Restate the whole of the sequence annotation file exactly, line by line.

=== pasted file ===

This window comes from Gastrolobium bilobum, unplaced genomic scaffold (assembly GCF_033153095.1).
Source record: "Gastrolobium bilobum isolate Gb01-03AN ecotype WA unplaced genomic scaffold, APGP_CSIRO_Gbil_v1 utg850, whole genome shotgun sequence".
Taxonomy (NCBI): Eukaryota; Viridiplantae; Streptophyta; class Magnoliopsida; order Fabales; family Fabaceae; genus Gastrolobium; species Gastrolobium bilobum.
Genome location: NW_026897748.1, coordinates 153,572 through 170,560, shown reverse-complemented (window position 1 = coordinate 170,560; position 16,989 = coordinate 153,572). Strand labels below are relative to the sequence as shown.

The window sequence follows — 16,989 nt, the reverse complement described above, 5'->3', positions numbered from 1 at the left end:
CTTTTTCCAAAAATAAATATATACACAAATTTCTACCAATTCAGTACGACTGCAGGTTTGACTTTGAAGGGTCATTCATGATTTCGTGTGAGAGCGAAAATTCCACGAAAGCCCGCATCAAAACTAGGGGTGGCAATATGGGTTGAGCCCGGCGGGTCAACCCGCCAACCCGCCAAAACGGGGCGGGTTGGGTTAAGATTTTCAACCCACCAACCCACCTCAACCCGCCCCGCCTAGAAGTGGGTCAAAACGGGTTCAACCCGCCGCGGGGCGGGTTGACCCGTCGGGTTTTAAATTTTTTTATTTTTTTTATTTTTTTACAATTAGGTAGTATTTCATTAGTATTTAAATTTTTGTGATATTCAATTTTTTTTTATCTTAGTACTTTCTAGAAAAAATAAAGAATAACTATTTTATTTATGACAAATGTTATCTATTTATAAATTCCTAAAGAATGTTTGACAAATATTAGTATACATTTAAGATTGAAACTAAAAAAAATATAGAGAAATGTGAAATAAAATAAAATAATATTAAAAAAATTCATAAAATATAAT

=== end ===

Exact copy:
This window comes from Gastrolobium bilobum, unplaced genomic scaffold (assembly GCF_033153095.1).
Source record: "Gastrolobium bilobum isolate Gb01-03AN ecotype WA unplaced genomic scaffold, APGP_CSIRO_Gbil_v1 utg850, whole genome shotgun sequence".
Taxonomy (NCBI): Eukaryota; Viridiplantae; Streptophyta; class Magnoliopsida; order Fabales; family Fabaceae; genus Gastrolobium; species Gastrolobium bilobum.
Genome location: NW_026897748.1, coordinates 153,572 through 170,560, shown reverse-complemented (window position 1 = coordinate 170,560; position 16,989 = coordinate 153,572). Strand labels below are relative to the sequence as shown.

The window sequence follows — 16,989 nt, the reverse complement described above, 5'->3', positions numbered from 1 at the left end:
CTTTTTCCAAAAATAAATATATACACAAATTTCTACCAATTCAGTACGACTGCAGGTTTGACTTTGAAGGGTCATTCATGATTTCGTGTGAGAGCGAAAATTCCACGAAAGCCCGCATCAAAACTAGGGGTGGCAATATGGGTTGAGCCCGGCGGGTCAACCCGCCAACCCGCCAAAACGGGGCGGGTTGGGTTAAGATTTTCAACCCACCAACCCACCTCAACCCGCCCCGCCTAGAAGTGGGTCAAAACGGGTTCAACCCGCCGCGGGGCGGGTTGACCCGTCGGGTTTTAAATTTTTTTATTTTTTTTATTTTTTTACAATTAGGTAGTATTTCATTAGTATTTAAATTTTTGTGATATTCAATTTTTTTTTATCTTAGTACTTTCTAGAAAAAATAAAGAATAACTATTTTATTTATGACAAATGTTATCTATTTATAAATTCCTAAAGAATGTTTGACAAATATTAGTATACATTTAAGATTGAAACTAAAAAAAATATAGAGAAATGTGAAATAAAATAAAATAATATTAAAAAAATTCATAAAATATAAT